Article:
Avery Dennison MPI 1405 Proves Perfect for the Tough Textured Wall Surfaces on This Project
Mentor, Ohio – Residents of Oshkosh, Wisconsin, woke up last Saturday morning to an amazing sight: The city’s first outdoor art gallery had popped up literally overnight. Large colorful murals displaying original works from 20 local artists transformed exterior walls in 20 locations around downtown Oshkosh into textured canvases of brick and cinder block.
The works of art on exhibit in the Oshkosh Mini Mural Project were digitally printed onto weather-resistant Avery Dennison? MPI 1405 PVC-free, digitally printable film by Oshkosh-based Art City Wraps, an Avery Dennison Certified Wrap Installer. With permission of the property owners, the sheets were applied by a volunteer team of local graphics professionals led by Joshua Marquardt, vice president and partner in Art City Wraps and an internationally recognized competitive wrap installer.
Mimicking a gallery experience, the Mini Mural works of art are hung at eye level and spread around downtown. Visitors can use a specially created Google map to find all 20 locations. Click on one and a photo of the installed mural comes up along the name of the artist and a link to their Instagram or Etsy account. There is also a plaque at each site. The new public art installation complements the thriving art gallery scene in downtown Oshkosh.
The Mini Mural Project was Marquardt’s brainchild. Back in 2018, he proposed the idea to the just-formed Oshkosh Public Arts and Beautification Community.
“The community was established to sponsor arts events and other cultural initiatives in the city,” Marquardt said. “The first thing we needed to do was raise some money. I had a lot of experience doing commercial wall graphics, and I was aware of how successful outdoor art murals were in some other cities, so I suggested we find 20 locations where we could install original works from local artists and create some buzz about Oshkosh being a mural city.”
The idea became a plan. The Oshkosh Convention & Visitors Bureau and the Oshkosh Area Community Foundation got behind it, as did the City of Oshkosh, which waived any mural fees. Art City and others would donate their time, and other companies would sponsor the locations. The committee would host a reception for the artists that people would pay to attend. The artists would benefit from all the exposure, and the Public Arts and Beautification Community would get some seed money.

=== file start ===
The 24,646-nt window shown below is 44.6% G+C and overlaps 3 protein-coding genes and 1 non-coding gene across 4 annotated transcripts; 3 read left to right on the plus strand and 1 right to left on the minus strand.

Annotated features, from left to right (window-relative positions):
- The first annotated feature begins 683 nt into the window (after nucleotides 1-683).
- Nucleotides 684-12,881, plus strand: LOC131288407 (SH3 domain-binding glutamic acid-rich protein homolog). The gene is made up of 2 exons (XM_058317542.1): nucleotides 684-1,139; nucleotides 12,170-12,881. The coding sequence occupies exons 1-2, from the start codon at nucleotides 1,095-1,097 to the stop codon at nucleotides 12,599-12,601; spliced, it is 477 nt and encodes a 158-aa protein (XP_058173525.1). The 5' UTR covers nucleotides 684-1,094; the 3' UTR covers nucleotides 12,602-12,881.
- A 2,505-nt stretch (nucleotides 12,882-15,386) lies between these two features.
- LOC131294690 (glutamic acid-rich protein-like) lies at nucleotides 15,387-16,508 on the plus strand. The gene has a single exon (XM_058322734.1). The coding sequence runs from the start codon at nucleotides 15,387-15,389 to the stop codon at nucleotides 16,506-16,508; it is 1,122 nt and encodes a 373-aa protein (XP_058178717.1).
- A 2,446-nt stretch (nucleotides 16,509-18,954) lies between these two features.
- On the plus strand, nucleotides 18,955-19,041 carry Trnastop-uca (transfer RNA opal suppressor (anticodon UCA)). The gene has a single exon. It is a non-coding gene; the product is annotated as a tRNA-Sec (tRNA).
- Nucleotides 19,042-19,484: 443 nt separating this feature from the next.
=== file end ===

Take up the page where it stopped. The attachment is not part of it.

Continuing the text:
Then the COVID-19 pandemic happened. No reception. No public gatherings. Different charitable giving priorities. But the artists had already created their works, and the installation locations were all lined up, so the show would go on, with physical distancing practices. Instead of creating a fund for the arts, any income would go directly to the artists, most of whom were financially impacted by the pandemic.
Marquardt and his team of volunteers started installing late on Friday afternoon and worked through the night until around 2:00 a.m. Saturday morning. The gallery officially opened at 8:00 a.m.
“The installation was an event in itself. I had a torch in one hand to illuminate the job while I worked, and drones following us around overhead. A violinist and other musicians were playing in different spots where we were installing the murals. It was a lot of work, but it was fun.”
“As for the Avery Dennison 1405 PVC-free film, it made the application process easy. We never could have done something like this as recently as three years ago. It would be impossible with paint, and the film technology wasn’t there yet either,” Marquardt said.
“MPI 1405 film has great color pop and really conforms to rough, textured surfaces like brick, concrete and cinder block. I just think it's so cool to see the print and then to bury the material into the surface of the wall. If you didn’t know, you would think it was painted on the walls. We’re grateful to Avery Dennison for donating the rolls of film for this project,” he added.
“The film is really durable, which is important, because this is a semi-permanent installation that we hope will attract and inspire visitors. And when the murals eventually need to come down, the film is designed for clean removal, so there will be no residue or damage to the buildings, many of which are historic,” he said.
“The Visitor’s Bureau promotes Oshkosh Wisconsin’s Event City. Starting this week, we hope people will also start to think of Oshkosh as Wisconsin’s Mural City. There is definitely nothing like it anywhere in Wisconsin or our neighboring states.”
Find more information about Avery Dennison Graphics Solutions films at graphics.averydennison.com, and join the conversation on Avery Dennison Graphics Solutions’ social channels, including Facebook and Instagram. Follow Art City Wraps at the hashtags #ArtCityWraps and #WallWraps.
View a YouTube video of Art City Wraps installing the Mini Mural Project art: https://bit.ly/30oeUH5